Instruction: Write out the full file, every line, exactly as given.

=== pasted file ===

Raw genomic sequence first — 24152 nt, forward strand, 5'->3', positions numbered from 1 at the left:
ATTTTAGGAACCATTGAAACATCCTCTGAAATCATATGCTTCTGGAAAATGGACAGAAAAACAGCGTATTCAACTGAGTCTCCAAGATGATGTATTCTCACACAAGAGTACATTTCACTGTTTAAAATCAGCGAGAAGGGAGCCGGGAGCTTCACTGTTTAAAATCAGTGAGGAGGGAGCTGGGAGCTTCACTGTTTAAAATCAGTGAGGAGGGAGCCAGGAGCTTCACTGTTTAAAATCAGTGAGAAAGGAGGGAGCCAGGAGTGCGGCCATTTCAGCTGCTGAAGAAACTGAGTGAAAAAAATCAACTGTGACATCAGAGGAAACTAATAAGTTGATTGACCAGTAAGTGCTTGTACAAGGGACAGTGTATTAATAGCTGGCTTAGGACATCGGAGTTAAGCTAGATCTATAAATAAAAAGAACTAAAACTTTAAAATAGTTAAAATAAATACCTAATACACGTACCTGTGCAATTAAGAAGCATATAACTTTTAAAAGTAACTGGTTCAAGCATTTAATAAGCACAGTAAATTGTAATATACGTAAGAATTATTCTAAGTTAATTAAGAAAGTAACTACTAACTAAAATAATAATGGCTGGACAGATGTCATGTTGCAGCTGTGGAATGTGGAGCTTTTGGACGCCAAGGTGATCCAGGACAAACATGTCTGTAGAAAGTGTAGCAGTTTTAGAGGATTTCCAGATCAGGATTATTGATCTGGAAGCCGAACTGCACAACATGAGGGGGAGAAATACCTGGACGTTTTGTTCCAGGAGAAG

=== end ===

Raw genomic sequence first — 24152 nt, forward strand, 5'->3', positions numbered from 1 at the left:
ATTTTAGGAACCATTGAAACATCCTCTGAAATCATATGCTTCTGGAAAATGGACAGAAAAACAGCGTATTCAACTGAGTCTCCAAGATGATGTATTCTCACACAAGAGTACATTTCACTGTTTAAAATCAGCGAGAAGGGAGCCGGGAGCTTCACTGTTTAAAATCAGTGAGGAGGGAGCTGGGAGCTTCACTGTTTAAAATCAGTGAGGAGGGAGCCAGGAGCTTCACTGTTTAAAATCAGTGAGAAAGGAGGGAGCCAGGAGTGCGGCCATTTCAGCTGCTGAAGAAACTGAGTGAAAAAAATCAACTGTGACATCAGAGGAAACTAATAAGTTGATTGACCAGTAAGTGCTTGTACAAGGGACAGTGTATTAATAGCTGGCTTAGGACATCGGAGTTAAGCTAGATCTATAAATAAAAAGAACTAAAACTTTAAAATAGTTAAAATAAATACCTAATACACGTACCTGTGCAATTAAGAAGCATATAACTTTTAAAAGTAACTGGTTCAAGCATTTAATAAGCACAGTAAATTGTAATATACGTAAGAATTATTCTAAGTTAATTAAGAAAGTAACTACTAACTAAAATAATAATGGCTGGACAGATGTCATGTTGCAGCTGTGGAATGTGGAGCTTTTGGACGCCAAGGTGATCCAGGACAAACATGTCTGTAGAAAGTGTAGCAGTTTTAGAGGATTTCCAGATCAGGATTATTGATCTGGAAGCCGAACTGCACAACATGAGGGGGAGAAATACCTGGACGTTTTGTTCCAGGAGAAG